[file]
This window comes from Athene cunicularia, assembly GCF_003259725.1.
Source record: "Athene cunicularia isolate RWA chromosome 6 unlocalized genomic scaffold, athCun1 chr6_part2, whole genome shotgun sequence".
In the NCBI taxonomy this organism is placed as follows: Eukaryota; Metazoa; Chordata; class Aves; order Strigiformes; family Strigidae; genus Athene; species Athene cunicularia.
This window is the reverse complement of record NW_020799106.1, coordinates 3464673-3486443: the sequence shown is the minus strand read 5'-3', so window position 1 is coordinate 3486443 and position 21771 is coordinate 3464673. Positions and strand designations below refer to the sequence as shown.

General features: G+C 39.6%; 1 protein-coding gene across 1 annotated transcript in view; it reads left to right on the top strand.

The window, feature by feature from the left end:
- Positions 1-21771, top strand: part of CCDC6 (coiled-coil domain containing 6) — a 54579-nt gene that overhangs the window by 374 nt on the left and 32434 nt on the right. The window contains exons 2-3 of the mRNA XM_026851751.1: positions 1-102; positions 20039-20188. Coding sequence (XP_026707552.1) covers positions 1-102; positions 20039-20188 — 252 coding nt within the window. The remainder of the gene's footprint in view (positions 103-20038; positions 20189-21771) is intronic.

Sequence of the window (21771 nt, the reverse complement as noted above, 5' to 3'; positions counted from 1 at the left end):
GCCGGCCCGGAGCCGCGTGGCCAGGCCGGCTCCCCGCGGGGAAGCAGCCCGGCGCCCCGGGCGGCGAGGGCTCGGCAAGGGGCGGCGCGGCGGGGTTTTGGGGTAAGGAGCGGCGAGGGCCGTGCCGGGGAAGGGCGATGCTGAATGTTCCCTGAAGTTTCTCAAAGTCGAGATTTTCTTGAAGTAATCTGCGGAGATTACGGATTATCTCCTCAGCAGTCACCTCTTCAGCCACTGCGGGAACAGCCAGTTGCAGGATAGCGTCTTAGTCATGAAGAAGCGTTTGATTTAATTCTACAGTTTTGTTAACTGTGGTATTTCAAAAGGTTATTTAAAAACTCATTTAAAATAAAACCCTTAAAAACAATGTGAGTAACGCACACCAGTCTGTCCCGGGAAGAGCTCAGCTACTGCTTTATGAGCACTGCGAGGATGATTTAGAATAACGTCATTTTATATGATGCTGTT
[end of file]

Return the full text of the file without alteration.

This window comes from Athene cunicularia, assembly GCF_003259725.1.
Source record: "Athene cunicularia isolate RWA chromosome 6 unlocalized genomic scaffold, athCun1 chr6_part2, whole genome shotgun sequence".
In the NCBI taxonomy this organism is placed as follows: Eukaryota; Metazoa; Chordata; class Aves; order Strigiformes; family Strigidae; genus Athene; species Athene cunicularia.
This window is the reverse complement of record NW_020799106.1, coordinates 3464673-3486443: the sequence shown is the minus strand read 5'-3', so window position 1 is coordinate 3486443 and position 21771 is coordinate 3464673. Positions and strand designations below refer to the sequence as shown.

General features: G+C 39.6%; 1 protein-coding gene across 1 annotated transcript in view; it reads left to right on the top strand.

The window, feature by feature from the left end:
- Positions 1-21771, top strand: part of CCDC6 (coiled-coil domain containing 6) — a 54579-nt gene that overhangs the window by 374 nt on the left and 32434 nt on the right. The window contains exons 2-3 of the mRNA XM_026851751.1: positions 1-102; positions 20039-20188. Coding sequence (XP_026707552.1) covers positions 1-102; positions 20039-20188 — 252 coding nt within the window. The remainder of the gene's footprint in view (positions 103-20038; positions 20189-21771) is intronic.

Sequence of the window (21771 nt, the reverse complement as noted above, 5' to 3'; positions counted from 1 at the left end):
GCCGGCCCGGAGCCGCGTGGCCAGGCCGGCTCCCCGCGGGGAAGCAGCCCGGCGCCCCGGGCGGCGAGGGCTCGGCAAGGGGCGGCGCGGCGGGGTTTTGGGGTAAGGAGCGGCGAGGGCCGTGCCGGGGAAGGGCGATGCTGAATGTTCCCTGAAGTTTCTCAAAGTCGAGATTTTCTTGAAGTAATCTGCGGAGATTACGGATTATCTCCTCAGCAGTCACCTCTTCAGCCACTGCGGGAACAGCCAGTTGCAGGATAGCGTCTTAGTCATGAAGAAGCGTTTGATTTAATTCTACAGTTTTGTTAACTGTGGTATTTCAAAAGGTTATTTAAAAACTCATTTAAAATAAAACCCTTAAAAACAATGTGAGTAACGCACACCAGTCTGTCCCGGGAAGAGCTCAGCTACTGCTTTATGAGCACTGCGAGGATGATTTAGAATAACGTCATTTTATATGATGCTGTT